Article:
Surfer rainfall study helps focus water-quality discussion
SCCWRP and its partners have completed a three-year epidemiological study examining the health impacts of entering coastal waters during and shortly after rainfall, a study that has raised important public policy questions about whether existing water-quality standards are protecting beachgoers during wet weather.
The Surfer Health Study, which tracked the illness rates of 654 San Diego-area surfers during the rainy winter season, found that surfers experienced increased rates of both gastrointestinal illness and other illness symptoms when they surfed during rain events and/or in the three days that followed.
However, when the illness data were correlated with quantitative measurements of aquatic microbial contamination at two popular San Diego surfing spots, the rate at which surfers contracted gastrointestinal illness was lower than the illness rate predicted under federal guidelines. The guidelines, which were issued by the U.S. Environmental Protection Agency in 2012, predict the relationship between gastrointestinal illness rates and corresponding microbial contamination levels.
Given these findings, water-quality managers are now tasked with determining what additional clean-up actions are needed to reduce the illness rates documented in San Diego.
Rainfall makes Southern California’s coastal zone particularly susceptible to waterborne contamination, as the pathogens that can make people sick wash off the land and travel through storm drains to the beach. Although most Southern California beachgoers heed warnings by public health officials to stay out of the water following rainfall, surfers are a notable exception; thousands are attracted to the favorable surf conditions that accompany storm events.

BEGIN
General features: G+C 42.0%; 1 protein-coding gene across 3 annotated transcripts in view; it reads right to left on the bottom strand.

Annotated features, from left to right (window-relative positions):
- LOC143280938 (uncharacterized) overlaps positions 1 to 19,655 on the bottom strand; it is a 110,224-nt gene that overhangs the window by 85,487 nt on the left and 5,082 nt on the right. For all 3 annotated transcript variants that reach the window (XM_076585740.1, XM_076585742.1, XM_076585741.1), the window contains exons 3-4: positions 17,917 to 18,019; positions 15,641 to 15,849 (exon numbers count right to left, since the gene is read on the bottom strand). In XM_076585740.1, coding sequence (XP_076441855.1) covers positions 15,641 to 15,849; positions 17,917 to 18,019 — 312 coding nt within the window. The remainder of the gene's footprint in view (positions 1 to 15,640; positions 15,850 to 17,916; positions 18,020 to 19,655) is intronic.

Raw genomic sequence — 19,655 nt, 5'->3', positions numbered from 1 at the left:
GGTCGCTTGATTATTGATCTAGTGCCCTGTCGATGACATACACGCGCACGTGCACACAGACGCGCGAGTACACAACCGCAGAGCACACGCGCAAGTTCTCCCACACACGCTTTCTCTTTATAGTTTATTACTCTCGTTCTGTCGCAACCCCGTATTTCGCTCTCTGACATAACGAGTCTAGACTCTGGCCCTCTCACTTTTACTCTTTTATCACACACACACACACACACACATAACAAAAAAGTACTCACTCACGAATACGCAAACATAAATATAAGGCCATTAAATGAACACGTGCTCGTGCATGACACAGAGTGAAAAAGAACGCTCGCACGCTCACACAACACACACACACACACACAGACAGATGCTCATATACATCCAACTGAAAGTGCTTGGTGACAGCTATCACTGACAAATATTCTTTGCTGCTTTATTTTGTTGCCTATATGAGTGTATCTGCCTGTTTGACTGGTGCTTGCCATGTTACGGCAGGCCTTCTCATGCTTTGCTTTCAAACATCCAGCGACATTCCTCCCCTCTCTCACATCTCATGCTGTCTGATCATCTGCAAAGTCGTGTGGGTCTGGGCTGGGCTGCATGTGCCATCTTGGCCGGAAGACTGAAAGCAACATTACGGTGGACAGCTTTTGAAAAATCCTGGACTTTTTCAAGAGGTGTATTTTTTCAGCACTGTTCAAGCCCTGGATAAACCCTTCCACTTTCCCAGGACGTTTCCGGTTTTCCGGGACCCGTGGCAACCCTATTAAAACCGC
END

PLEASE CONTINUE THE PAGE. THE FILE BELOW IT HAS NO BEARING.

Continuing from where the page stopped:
During the study, which was conducted during the winters of 2013-14 and 2014-15, San Diego surfer volunteers were asked to use a smartphone app to confidentially report their daily surfing activities and symptoms of illness. They received gift certificates to a surfing retailer for their participation.
Study participants logged a combined 10,081 surfing sessions; 13% of these sessions took place during wet-weather conditions, making the beach epidemiology study one of the largest of its kind in the past 30 years.
The study documented an excess gastrointestinal illness risk of 12 cases per 1,000 for surfers who entered the water in wet weather, for a total of 30 cases per 1,000. The EPA’s water-quality criteria, however, specify that there are to be no more than 32 to 36 excess cases per 1,000.
The full epidemiology study will be published on SCCWRP’s website in early August. For more information, contact Ken Schiff.
More news related to: Microbial Risk Assessment, Microbial Source Tracking, Microbial Water Quality